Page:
Career Coach - Peggy McKee is an expert resource and a dedicated advocate for job seekers. Known as the Sales Recruiter from Career Confidential, her years of experience as a nationally-known recruiter for sales and marketing jobs give her a unique perspective and advantage in developing the tools and strategies that help job seekers stand head and shoulders above the competition. Peggy has been named #1 on the list of the Top 25 Most Influential Online Recruiters by HR Examiner, and has been quoted in articles from CNN, CAP TODAY, Yahoo! HotJobs, and the Denver Examiner. Disclosure: This post is sponsored by a Work It Daily-approved expert. Photo Credit: Shutterstock

If you saw our first video, you might have heard about the awkward situation one of our viewers, Diane submitted. She has recently worked with a co-worker on a group project. When it came time to present the project at a meeting, Diane let her co-worker present. While it went great, the co-worker proceed to take credit for nearly all of Diane's work. Frustrating to say the least!

SHOW MORE Show less

In this week's episode of "Well This Happened", we want to know what you would do if your co-worker took credit for the work you did...right in front of your colleagues AND boss!

We want YOU to be the career coach and tell us which one is the RIGHT answer!

Think you know? Vote below, and stay tuned for later this week when we announce the right answer (and why the other ones are wrong).

SHOW MORE Show less

If you saw our first video, you might have heard about the awkward situation one of our viewers, Cam submitted. He's been working at a job for awhile, but recently overheard a hiring manager making fun of a candidate with autism right after an interview-not only awkward, but VERY unprofessional!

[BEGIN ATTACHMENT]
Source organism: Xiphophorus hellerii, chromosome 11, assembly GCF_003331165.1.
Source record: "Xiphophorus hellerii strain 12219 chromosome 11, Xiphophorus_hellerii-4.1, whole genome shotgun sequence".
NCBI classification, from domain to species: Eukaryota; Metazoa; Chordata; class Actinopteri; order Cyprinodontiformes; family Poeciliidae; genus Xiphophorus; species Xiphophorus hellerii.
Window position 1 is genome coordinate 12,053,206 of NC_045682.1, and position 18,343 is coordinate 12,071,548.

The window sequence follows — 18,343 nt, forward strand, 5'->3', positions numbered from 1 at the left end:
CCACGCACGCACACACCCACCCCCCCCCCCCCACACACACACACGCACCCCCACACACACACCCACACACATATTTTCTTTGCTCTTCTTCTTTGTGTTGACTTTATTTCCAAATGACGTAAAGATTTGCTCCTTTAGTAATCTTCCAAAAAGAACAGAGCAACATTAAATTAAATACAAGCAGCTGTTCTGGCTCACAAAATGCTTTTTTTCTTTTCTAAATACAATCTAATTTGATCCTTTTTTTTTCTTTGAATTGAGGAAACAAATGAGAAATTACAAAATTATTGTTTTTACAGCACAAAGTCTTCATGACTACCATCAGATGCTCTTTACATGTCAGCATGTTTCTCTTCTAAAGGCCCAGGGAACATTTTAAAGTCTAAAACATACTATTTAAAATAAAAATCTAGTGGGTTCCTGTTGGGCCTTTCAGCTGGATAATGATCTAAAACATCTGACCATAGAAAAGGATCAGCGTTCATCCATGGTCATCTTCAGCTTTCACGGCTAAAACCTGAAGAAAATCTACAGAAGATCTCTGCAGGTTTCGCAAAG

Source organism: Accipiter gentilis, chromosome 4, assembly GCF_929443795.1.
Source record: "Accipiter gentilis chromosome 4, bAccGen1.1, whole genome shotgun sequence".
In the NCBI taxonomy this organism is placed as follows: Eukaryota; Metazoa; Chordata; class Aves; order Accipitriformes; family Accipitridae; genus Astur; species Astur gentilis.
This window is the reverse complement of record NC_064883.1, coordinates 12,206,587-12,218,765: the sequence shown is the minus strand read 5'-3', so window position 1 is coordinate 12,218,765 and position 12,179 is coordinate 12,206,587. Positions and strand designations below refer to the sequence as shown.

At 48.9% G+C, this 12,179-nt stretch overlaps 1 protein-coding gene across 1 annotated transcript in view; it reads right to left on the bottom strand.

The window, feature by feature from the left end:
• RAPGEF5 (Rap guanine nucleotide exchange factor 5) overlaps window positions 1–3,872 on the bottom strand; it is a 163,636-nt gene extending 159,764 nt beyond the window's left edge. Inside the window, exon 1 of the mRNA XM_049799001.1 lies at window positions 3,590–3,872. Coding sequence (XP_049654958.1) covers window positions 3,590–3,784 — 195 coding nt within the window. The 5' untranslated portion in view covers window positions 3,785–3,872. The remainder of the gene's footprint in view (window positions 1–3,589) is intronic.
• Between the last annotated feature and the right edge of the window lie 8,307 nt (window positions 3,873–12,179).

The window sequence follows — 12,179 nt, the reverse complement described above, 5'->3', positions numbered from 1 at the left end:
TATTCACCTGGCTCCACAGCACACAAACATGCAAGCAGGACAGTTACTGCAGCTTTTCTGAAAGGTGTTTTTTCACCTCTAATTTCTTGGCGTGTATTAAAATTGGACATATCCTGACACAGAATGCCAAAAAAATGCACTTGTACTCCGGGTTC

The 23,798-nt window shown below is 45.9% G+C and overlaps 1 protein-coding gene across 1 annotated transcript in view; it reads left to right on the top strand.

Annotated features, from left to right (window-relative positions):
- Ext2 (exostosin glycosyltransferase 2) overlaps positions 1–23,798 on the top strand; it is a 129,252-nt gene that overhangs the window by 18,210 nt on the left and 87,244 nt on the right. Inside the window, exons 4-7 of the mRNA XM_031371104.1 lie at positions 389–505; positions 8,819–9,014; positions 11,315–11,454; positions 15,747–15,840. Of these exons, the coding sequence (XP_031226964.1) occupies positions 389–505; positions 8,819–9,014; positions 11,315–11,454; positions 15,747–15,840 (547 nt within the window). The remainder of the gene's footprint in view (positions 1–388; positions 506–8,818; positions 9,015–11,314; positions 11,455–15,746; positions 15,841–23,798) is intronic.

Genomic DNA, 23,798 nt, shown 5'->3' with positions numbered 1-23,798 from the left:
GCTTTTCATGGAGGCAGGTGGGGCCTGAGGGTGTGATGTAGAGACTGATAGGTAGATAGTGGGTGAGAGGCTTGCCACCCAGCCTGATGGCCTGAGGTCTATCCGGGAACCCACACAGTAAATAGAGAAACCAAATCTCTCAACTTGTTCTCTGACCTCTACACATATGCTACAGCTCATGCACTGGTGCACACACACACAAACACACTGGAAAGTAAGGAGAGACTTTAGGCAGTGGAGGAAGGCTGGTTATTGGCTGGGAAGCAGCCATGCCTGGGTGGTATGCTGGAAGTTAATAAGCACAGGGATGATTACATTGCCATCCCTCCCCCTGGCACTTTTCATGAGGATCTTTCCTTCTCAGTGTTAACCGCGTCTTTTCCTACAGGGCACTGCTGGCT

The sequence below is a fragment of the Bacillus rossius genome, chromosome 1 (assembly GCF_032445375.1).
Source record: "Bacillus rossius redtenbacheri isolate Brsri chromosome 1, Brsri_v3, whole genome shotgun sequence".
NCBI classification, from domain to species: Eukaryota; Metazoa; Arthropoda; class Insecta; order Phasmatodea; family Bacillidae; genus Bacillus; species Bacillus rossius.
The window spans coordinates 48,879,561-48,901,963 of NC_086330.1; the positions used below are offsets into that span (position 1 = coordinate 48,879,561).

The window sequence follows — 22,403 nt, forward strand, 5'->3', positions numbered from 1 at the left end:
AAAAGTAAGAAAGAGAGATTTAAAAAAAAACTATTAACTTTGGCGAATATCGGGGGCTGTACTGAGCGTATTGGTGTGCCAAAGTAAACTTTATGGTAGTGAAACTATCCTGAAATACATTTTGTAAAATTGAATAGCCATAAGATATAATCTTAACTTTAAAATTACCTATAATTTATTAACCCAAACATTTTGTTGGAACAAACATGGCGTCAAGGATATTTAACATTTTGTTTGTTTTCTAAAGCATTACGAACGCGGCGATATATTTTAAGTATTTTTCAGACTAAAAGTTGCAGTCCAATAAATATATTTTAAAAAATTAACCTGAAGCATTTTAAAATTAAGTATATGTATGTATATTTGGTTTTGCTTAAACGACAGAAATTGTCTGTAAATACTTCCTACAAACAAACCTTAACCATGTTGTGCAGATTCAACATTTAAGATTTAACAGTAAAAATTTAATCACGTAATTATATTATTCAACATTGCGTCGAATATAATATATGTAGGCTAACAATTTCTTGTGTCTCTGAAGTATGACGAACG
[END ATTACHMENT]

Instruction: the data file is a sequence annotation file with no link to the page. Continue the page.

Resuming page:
SHOW MORE Show less

In this week's episode of "Well This Happened", we want to know what you would do if witnessed a hiring manager at your organization making fun of a candidate who they had just interviewed who had autism.

We want YOU to be the career coach and tell us which one is the RIGHT answer!

Think you know? Vote below, and stay tuned for later this week when we announce the right answer (and why the other ones are wrong).

SHOW MORE Show less

Starting a family is one of the biggest milestones in a person's life. It's in those first few months when a parent can really bond with their newborn and make lifelong memories. However, for some new dads, it can be difficult to juggle being a new parent while remaining dedicated to their career.

Fortunately, some companies have generous paternity leave policies that give new dads the ability to take time off of work to stay home with their child.

SHOW MORE Show less

There are LOTS of questions around resume dos and don'ts. There's so much advice out there that it can be overwhelming to try and figure out what's the correct answer.

During our weekly live Office Hours on YouTube, two of our coaches, Ariella Coombs and J.T. O'Donnell, answer questions live from viewers related to their job search, career success, on the job situations and more.

We complied a simple list of what we find to be the most common questions our coaches get about resumes. We hope you find this helpful.

Let's start with the basics...

SHOW MORE Show less

Back in March, we made the hard decision to change our private Facebook group of over 37 THOUSAND members to a fee-based only platform.

SHOW MORE Show less

In this week's episode of "Well This Happened", we want to know what you would do if a recruiter called you a day EARLY for your phone interview (and you were NOT PREPARED!)

We want YOU to be the career coach and tell us which one is the RIGHT answer!

Think you know? Vote below, and stay tuned for later this week when we announce the right answer (and why the other ones are wrong).

SHOW MORE Show less